A positive for sea ports was the inclusion of infrastructure activities at ports in the reauthorization of the surface transportation bill, also known as the Moving Ahead for Progress in the 21st Century Act. A freight mobility provision in the bill would establish a national freight policy, and the development of a national freight strategic plan.
The bill also recognized the need for and the economic importance of maintaining federal navigation channels at their constructed dimensions. “The language in the bill acknowledges the shortfall in spending for the maintenance,” says Aaron Ellis, spokesperson, American Association of Port Authorities (AAPA). “It calls on the administration to request full funding that is consistent with revenue that is collected from the [federal harbor maintenance] tax for the specific purpose of maintaining the channels.”
The AAPA is comprised of deep draft public port authorities and their allies throughout the United States, Canada, Latin America and the Caribbean.
In addition to funds to support channel maintenance, ports would also benefit from the funding authorizations allotted to them to support developments in port infrastructure and security, and with environmental programs.
In regard to port infrastructure support, Ellis says AAPA looks at ways to ensure the funds for infrastructure to connect with ports are made available against competition for federal funds elsewhere.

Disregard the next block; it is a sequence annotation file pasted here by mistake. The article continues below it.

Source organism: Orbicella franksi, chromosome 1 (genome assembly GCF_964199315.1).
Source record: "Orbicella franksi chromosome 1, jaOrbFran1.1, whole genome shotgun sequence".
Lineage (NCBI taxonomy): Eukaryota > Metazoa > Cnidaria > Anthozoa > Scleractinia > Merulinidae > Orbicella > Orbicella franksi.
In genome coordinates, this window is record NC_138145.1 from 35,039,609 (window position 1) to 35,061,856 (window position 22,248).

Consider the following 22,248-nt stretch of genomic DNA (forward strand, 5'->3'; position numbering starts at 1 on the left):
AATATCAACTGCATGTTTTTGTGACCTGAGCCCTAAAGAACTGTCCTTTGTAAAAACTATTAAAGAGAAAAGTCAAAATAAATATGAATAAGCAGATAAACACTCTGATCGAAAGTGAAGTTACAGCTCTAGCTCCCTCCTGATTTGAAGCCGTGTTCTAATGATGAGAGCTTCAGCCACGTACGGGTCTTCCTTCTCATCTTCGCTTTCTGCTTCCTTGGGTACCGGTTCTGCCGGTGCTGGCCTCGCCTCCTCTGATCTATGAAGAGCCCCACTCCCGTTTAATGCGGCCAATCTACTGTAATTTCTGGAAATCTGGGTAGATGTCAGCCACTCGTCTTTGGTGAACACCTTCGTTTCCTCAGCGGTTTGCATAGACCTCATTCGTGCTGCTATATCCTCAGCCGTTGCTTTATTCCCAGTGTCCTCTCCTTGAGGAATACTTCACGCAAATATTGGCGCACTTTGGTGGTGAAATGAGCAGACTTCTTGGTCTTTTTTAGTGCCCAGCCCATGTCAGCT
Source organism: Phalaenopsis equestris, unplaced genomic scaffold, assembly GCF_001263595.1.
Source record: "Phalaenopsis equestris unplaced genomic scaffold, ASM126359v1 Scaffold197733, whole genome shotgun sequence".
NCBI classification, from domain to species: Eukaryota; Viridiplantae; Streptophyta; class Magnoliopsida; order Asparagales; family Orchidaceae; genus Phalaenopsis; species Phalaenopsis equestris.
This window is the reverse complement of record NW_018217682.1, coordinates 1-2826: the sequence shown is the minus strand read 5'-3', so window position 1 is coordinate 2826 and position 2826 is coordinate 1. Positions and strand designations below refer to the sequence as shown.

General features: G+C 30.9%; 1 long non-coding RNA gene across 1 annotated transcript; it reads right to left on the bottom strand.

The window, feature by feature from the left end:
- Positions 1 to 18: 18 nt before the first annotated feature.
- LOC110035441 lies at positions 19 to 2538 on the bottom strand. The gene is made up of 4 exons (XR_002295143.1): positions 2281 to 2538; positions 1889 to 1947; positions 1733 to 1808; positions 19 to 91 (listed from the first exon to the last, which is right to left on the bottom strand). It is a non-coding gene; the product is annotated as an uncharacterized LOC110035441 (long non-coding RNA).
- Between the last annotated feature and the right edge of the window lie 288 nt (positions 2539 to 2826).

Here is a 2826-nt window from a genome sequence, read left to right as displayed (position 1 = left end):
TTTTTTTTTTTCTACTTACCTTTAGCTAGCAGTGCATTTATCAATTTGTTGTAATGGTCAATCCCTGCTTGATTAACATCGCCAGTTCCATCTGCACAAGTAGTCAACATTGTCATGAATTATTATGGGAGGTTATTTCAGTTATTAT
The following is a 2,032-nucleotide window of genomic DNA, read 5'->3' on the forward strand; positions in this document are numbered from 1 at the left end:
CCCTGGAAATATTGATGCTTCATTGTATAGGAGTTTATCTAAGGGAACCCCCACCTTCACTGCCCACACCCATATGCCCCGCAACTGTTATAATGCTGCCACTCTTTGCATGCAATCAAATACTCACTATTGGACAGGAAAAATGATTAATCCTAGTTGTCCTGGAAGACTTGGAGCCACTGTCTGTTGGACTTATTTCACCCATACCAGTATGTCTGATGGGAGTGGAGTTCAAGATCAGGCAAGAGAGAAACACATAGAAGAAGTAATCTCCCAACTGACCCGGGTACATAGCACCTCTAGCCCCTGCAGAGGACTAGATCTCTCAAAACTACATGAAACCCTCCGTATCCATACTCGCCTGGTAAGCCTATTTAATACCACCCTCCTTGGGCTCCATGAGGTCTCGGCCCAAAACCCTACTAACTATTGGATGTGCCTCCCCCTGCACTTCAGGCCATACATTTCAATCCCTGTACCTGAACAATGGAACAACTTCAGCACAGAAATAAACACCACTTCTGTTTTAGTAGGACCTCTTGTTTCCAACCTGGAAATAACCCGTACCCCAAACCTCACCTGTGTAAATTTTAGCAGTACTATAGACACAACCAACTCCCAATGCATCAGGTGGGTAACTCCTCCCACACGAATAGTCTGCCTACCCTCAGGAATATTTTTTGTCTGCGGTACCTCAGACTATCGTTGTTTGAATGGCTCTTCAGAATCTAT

The cuts are deep in the Port Security Grant Program, which is authorized at $400 million annually and which was cut by more than 75 percent.
Funding has also been cut from a successful EPA program called the Diesel Emission Reduction Act, which supports the replacement of older diesel engines with new lower sulfur burning engines. Funding has been slashed from $200 million to $20 million. “Having grants cut so dramatically makes it difficult to meet targets,” Ellis says.
The members of the AAPA are concerned that while they are spending billions of dollars, the federal government is falling short in awarding the funds authorized to support ports with projects, such as maintaining navigation channels.
In a port infrastructure investment survey of its membership, AAPA found its members plan to spend $46 billion on dock improvements to major manufacturing facilities and refining facilities for energy, for example, Ellis says.
Critical Infrastructure Connections